Hotaru / Suzuki Seijun

M Arnold ma_iku
Wed Apr 4 22:58:50 EDT 2001

Good Morning!  Finally it's starting to feel like spring around here.

I had planned to go do some flower viewing last Saturday and when I left the 
apartment in the morning it was snowing!  I thought I would go over to the 
Film Center and see one of those old Chinese films instead, but the series 
hadn't started yet and the center was closed.  I was a week too early for 
"2001" too.  So after walking back and forth in the slush all day I ended up 
catching the 6:00 show of "Hotaru" at Teatoru Shinjuku.  (I was going to see 
"Kawachi Carmen" that night anyway.)  Originally I wasn't going to see 
Kawase's new film; I was a little turned off by Yoshimoto Banana's comments 
on the flyer, among other things.  At this point I'm glad that I went, and 
the film did exceed my expectations, but I thought the story was only so-so. 
  I noticed Aaron Gerow's review in this morning's paper but I haven't seen 
a lot of discussion about the movie elsewhere.  Have any other members here 
seen it?  What did you think?

I thought the film was composed well, visually it was impressive and the 
supporting characters were interesting, but the protagonist puzzled me.  
Maybe I still have to wash the flavor of "Kao" out of my mouth and maybe I'm 
looking at it too simplistically, but how was Ayako trying to relate to her 
various past and present traumas?  Were we encouraged to identify with her?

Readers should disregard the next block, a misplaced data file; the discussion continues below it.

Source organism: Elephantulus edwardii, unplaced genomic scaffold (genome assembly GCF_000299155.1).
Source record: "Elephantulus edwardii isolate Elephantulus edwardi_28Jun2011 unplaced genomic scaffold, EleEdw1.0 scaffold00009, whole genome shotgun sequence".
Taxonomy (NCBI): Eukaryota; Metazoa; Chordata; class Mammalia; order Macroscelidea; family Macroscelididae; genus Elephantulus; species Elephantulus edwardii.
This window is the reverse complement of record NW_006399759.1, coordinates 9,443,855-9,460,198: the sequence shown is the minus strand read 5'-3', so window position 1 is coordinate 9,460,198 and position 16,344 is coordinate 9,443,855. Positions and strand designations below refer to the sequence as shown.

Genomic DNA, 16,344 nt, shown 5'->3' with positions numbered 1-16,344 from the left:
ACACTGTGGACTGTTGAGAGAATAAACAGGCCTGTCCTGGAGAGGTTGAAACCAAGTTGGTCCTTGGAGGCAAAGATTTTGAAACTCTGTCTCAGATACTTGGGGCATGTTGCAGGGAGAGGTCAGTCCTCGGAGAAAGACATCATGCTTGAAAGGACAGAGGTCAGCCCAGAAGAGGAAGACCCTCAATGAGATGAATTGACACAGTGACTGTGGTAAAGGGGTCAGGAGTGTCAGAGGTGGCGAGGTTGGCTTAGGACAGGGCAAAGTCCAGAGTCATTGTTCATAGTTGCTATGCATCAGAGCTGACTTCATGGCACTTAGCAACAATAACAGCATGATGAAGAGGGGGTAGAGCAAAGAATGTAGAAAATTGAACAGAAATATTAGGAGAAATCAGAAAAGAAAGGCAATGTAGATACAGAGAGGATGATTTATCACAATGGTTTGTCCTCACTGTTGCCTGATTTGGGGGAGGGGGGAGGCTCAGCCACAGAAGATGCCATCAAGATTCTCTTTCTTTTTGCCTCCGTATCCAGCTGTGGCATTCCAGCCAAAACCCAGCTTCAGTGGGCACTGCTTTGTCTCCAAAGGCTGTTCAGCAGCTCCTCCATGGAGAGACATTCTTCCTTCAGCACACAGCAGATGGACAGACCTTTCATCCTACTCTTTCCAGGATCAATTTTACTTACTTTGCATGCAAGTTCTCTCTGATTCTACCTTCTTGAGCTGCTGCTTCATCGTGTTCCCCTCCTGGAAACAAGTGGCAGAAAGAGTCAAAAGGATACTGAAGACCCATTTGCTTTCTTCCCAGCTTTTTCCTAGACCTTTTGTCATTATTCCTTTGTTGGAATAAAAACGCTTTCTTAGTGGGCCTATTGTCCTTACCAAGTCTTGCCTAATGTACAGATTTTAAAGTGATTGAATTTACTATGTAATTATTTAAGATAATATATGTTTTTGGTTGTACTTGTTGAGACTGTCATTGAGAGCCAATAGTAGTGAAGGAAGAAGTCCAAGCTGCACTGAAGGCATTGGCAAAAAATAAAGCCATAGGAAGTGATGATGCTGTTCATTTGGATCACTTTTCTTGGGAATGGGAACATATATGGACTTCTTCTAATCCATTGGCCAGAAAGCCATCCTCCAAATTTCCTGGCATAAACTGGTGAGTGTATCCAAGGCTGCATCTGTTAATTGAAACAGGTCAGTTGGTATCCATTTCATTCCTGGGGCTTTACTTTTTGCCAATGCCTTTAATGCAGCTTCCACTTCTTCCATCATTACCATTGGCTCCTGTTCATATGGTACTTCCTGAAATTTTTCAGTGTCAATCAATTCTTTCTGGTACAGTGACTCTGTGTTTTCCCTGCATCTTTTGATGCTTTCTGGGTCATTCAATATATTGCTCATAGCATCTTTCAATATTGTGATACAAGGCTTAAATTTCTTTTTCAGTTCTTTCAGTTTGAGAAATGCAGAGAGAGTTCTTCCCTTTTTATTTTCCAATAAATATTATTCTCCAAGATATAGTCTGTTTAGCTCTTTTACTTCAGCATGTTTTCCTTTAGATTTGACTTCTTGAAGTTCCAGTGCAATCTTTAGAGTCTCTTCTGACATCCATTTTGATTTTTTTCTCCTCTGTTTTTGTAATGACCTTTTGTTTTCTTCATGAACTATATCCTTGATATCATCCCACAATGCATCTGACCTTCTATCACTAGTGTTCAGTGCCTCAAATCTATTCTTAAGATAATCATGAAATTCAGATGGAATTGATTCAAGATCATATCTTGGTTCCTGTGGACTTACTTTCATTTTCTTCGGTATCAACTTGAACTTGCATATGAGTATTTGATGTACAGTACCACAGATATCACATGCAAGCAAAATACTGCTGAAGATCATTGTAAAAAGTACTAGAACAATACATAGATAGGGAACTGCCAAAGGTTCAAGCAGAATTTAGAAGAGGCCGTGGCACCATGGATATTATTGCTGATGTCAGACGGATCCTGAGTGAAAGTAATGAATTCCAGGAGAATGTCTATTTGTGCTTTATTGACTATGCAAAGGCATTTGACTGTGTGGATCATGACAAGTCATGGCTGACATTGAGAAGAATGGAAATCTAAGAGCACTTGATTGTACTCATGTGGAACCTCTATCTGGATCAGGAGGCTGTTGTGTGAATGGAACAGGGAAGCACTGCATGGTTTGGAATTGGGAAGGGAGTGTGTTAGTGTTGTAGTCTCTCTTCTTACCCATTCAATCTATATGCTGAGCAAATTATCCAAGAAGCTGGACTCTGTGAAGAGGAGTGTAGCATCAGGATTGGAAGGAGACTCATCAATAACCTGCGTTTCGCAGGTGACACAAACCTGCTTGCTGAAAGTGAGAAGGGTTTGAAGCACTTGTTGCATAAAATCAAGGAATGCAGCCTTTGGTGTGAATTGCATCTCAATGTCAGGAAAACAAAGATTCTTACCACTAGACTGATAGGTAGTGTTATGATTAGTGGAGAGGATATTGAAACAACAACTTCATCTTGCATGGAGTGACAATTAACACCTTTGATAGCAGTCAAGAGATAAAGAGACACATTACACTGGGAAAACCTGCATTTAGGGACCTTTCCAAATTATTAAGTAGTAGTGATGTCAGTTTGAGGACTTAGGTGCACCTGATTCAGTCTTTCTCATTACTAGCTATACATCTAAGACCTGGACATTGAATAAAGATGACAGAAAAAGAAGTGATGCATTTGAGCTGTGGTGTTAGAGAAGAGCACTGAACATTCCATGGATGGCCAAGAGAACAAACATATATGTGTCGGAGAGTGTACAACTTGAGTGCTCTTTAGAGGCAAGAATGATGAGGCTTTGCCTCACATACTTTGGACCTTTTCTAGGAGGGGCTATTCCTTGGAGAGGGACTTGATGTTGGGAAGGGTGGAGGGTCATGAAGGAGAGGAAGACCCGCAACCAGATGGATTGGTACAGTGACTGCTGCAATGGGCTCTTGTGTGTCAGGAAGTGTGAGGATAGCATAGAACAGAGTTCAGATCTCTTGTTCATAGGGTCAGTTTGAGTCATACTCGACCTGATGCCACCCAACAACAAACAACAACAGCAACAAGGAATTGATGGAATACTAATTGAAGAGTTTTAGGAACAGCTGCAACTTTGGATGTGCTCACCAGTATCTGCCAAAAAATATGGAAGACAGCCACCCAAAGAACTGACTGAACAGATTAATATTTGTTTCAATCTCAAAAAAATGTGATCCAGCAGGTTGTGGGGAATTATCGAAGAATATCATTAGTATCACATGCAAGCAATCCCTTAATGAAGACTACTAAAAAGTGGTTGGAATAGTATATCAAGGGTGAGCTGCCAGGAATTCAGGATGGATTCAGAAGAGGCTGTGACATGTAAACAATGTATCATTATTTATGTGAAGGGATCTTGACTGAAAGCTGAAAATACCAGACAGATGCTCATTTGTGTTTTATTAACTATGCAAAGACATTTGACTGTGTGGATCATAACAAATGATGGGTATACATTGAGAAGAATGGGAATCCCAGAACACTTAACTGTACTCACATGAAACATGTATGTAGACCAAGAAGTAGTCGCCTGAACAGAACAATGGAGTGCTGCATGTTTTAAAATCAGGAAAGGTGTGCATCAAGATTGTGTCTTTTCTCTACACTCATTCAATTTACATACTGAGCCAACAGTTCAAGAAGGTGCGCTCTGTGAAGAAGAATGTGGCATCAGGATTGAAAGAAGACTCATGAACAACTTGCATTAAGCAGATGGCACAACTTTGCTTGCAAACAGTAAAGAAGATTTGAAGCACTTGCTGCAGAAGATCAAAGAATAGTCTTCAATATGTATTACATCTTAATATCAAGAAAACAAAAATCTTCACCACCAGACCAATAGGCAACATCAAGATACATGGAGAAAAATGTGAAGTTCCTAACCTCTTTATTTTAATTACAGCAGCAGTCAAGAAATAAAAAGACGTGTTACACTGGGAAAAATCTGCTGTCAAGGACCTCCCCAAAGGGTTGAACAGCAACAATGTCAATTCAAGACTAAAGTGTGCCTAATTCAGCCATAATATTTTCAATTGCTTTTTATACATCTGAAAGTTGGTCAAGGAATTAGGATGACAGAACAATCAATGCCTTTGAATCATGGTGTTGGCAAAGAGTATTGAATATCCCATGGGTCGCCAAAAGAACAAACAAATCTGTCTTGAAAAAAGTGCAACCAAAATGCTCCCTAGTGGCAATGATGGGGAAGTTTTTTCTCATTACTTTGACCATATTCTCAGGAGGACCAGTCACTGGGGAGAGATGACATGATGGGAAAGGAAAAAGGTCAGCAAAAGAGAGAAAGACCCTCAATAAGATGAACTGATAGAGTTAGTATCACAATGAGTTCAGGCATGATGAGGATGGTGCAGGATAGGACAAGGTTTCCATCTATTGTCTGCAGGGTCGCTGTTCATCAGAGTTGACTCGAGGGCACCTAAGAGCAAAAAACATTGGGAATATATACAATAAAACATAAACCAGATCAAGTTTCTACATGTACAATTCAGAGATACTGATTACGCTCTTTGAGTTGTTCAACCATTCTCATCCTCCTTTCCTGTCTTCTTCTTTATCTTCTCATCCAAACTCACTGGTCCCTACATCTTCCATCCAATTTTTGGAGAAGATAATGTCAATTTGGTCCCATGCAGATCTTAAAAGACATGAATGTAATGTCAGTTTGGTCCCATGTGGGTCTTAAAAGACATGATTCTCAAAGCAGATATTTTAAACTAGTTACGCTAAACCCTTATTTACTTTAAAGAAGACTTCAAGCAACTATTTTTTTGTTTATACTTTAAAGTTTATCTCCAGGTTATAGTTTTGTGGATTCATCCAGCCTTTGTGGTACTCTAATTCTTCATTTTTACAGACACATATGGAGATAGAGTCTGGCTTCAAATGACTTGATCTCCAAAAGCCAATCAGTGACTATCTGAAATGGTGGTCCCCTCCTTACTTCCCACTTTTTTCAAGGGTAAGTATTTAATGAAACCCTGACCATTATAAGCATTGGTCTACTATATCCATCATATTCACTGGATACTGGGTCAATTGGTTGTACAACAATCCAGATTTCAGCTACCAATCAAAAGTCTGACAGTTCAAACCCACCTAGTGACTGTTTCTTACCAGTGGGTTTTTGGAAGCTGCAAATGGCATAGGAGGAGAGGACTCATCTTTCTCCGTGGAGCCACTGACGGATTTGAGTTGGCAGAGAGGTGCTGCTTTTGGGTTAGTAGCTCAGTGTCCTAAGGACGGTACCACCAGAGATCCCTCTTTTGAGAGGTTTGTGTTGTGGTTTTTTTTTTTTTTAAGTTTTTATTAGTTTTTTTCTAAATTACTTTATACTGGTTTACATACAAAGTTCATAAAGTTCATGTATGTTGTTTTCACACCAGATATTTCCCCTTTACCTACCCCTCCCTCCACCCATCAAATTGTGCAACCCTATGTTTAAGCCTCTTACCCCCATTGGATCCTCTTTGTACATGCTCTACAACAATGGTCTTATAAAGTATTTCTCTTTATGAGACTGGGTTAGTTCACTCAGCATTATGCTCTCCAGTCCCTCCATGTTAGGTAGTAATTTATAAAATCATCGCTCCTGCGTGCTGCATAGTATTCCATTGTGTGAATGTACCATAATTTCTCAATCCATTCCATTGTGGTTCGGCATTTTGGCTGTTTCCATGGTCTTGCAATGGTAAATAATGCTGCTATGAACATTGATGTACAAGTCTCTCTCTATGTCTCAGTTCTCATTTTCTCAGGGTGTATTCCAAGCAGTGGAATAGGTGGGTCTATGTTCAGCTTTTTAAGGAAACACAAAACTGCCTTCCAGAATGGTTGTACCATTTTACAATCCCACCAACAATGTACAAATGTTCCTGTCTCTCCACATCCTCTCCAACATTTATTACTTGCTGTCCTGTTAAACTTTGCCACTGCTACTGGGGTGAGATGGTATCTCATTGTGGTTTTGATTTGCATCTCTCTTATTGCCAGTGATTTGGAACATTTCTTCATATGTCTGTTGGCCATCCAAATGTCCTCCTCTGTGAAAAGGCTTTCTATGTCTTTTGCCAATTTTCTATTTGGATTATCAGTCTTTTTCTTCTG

At times she seemed to just be along for the ride, and I'm almost 
embarrassed to admit that in several scenes I was tempted to interpret it as 
the cliche of a traumatized, hysteric woman who needs a good man to slap 
some sense into her (even though she's a nude dancer?), but I hope I can get 
some insight from you folks that will help me understand it differently.

The club strip scenes seemed very sterile to me.  Or was that the point?  
With the police raid and other similarities I was reminded of "Ichijo 
Sayuri," and the way that the 1972 film, while not trying to show quite as 
much (though perhaps more of the audience), gave a very energetic 'show'.  
"Hotaru" was almost robotic, and when the women dancers lifted up their 
skirts it felt entirely appropriate that they revealed nothing but a pale 
blur.  It was an interesting contrast to watch Suzuki's "Carmen" immediately 
afterwards too.  In all honesty I was more moved by the corny break-up scene 
with Carmen and her "housewife" than I was by the relationships in "Hotaru." 
  I found myself thinking back to "A Woman Under the Influence" as well.

There are flyers being passed out at Teatoru Shinjuku for some (real) strip 
show audition with Kawase and Araki Nobuyoshi, among others, acting as 

The previous weekend I went to "Koroshi no Rakuin" on the first night of the 
Suzuki Seijun retrospective at the same theater.  It was a full house, and 
there were a lot of media people present.  There was a short talk show with 
Aoyama Shinji, Suzuki, and briefly Mari Annu and one other actor from the 
film (sorry, I forgot his name).  Aoyama kept trying to ask difficult 
questions and Suzuki kept trying to change the subject and talk about how 
pretty Japanese women are. "Koroshi" was supposed to be a 35mm "new print" 
(as are many of the films in the retro) but frankly I didn't think it looked 
much better than the old print of Carmen that was shown the next week.  
Still it was a lot of fun.  Does anyone want to join me for the all-nighter 
this Saturday?

Finally, this is unrelated but I rented "Nitrate Kisses" from the Shibuya 
Tsutaya last weekend and it was not censored one bit.

Mike Arnold

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